Finally, develop a strategy. Even if the plan is to send the patient to another surgeon for their expertise, it is critical to provide hope that a better result is possible. Even when a better result seems impossible, never underestimate the power of the mind and human spirit. Also, do not underestimate the patient’s ability to adjust expectations. It may be tempting to say nothing else that can be done, but listen for adjustments in their expectations and develop a strategy to help achieve limited, but important, patient-perspective goals, such as pain relief or simply the ability to care for themselves.
Give patients hope
By nature of practicing in a major metropolitan area, developing a referral practice of complex patient problems, performing revision surgery in more than one-third of my cases and being human, I have had to discuss poor results with my patients at times. When it happens, I sit down and talk with the patient. I understand and care about them, and help them with their emotions. I have been fortunate to avoid medical malpractice proceedings after 20 years in practice. Still, it is probable that one day a patient and I will not be able maintain a healthy relationship and the area where this is most likely to occur will be because of a poor result.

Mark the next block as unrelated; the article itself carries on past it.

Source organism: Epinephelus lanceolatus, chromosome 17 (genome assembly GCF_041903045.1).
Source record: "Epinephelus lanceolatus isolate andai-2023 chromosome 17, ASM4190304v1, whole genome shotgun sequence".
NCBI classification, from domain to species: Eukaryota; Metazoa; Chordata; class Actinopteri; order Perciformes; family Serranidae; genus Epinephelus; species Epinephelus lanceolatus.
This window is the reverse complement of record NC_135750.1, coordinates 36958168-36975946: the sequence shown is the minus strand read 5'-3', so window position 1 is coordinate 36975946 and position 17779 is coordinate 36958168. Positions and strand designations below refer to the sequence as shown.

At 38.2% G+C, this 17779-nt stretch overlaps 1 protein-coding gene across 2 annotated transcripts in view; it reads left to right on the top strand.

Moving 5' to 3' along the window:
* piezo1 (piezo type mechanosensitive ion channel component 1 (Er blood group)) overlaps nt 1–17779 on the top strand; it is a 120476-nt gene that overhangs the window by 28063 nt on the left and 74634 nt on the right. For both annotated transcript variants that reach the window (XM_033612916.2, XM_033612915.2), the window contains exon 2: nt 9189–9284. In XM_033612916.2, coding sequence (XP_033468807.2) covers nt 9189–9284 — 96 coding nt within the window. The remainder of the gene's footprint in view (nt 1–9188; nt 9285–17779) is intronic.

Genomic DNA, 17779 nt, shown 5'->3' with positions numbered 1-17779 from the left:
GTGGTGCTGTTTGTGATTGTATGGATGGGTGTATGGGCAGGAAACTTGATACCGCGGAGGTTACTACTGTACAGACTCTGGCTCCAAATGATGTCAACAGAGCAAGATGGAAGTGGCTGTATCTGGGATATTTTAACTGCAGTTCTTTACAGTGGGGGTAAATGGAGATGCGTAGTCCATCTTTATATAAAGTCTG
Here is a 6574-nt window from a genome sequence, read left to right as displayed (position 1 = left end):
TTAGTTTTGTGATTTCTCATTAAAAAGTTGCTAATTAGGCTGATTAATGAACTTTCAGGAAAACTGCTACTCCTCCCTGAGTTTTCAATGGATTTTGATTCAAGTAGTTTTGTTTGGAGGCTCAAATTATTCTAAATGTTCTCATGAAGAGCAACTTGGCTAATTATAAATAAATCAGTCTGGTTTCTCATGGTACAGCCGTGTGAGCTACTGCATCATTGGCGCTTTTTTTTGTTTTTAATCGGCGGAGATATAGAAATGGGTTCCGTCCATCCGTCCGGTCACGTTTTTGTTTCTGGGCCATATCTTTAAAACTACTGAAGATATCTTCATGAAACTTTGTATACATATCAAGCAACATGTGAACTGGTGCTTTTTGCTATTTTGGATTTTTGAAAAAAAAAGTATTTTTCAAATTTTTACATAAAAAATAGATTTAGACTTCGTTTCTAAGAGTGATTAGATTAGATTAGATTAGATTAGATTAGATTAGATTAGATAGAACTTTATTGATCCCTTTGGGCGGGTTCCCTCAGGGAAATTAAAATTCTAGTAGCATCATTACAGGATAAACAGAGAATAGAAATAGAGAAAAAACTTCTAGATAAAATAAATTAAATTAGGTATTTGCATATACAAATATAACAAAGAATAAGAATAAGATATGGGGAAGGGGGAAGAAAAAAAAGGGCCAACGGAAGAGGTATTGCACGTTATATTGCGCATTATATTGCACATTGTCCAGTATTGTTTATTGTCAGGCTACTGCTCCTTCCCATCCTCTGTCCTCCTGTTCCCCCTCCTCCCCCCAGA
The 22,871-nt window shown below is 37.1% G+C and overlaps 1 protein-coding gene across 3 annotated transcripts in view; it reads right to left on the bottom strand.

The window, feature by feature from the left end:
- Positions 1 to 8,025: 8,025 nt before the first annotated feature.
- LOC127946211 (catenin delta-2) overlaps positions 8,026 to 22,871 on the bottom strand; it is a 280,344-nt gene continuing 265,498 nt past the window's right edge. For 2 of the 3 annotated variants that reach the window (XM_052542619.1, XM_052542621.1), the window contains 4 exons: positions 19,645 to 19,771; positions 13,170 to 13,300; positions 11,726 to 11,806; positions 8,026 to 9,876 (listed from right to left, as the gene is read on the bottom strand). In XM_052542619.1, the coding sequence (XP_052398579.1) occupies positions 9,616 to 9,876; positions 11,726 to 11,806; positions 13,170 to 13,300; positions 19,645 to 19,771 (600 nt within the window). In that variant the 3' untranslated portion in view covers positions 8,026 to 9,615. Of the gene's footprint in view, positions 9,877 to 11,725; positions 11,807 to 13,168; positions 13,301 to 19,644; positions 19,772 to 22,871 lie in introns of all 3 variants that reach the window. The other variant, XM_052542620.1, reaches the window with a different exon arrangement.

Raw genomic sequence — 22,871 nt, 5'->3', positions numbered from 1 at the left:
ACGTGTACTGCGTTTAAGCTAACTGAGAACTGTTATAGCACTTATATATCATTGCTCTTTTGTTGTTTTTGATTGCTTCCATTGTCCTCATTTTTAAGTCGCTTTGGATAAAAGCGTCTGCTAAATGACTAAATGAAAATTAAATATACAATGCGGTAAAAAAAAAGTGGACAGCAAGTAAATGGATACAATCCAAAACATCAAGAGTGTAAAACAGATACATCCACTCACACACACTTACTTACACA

Some may criticize my comments and strategies to discuss poor results as too idealistic. In today’s medical and legal climate, there is even more pressure to redirect or displace blame for poor results or results that do not achieve patient expectations. Maybe evasive, defensive and even deceptive strategies could be endorsed to deal with poor results. However, we all have internal moral compasses that help us follow a path in life and I cannot endorse such methods. Rather, I suggest orthopedic surgeons provide patients with a strategy. Give patients hope that you will sincerely do all you can to help them achieve a better result.
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Disclosures: Romeo receives royalties, is on the speakers bureau and a consultant for Arthrex Inc.; does contracted research for Arthrex Inc. and DJO Surgical; receives institutional grants from AANA and MLB; and receives institutional research support from Arthrex Inc., Ossur, Smith & Nephew, ConMed Linvatec, Athletico and Miomed.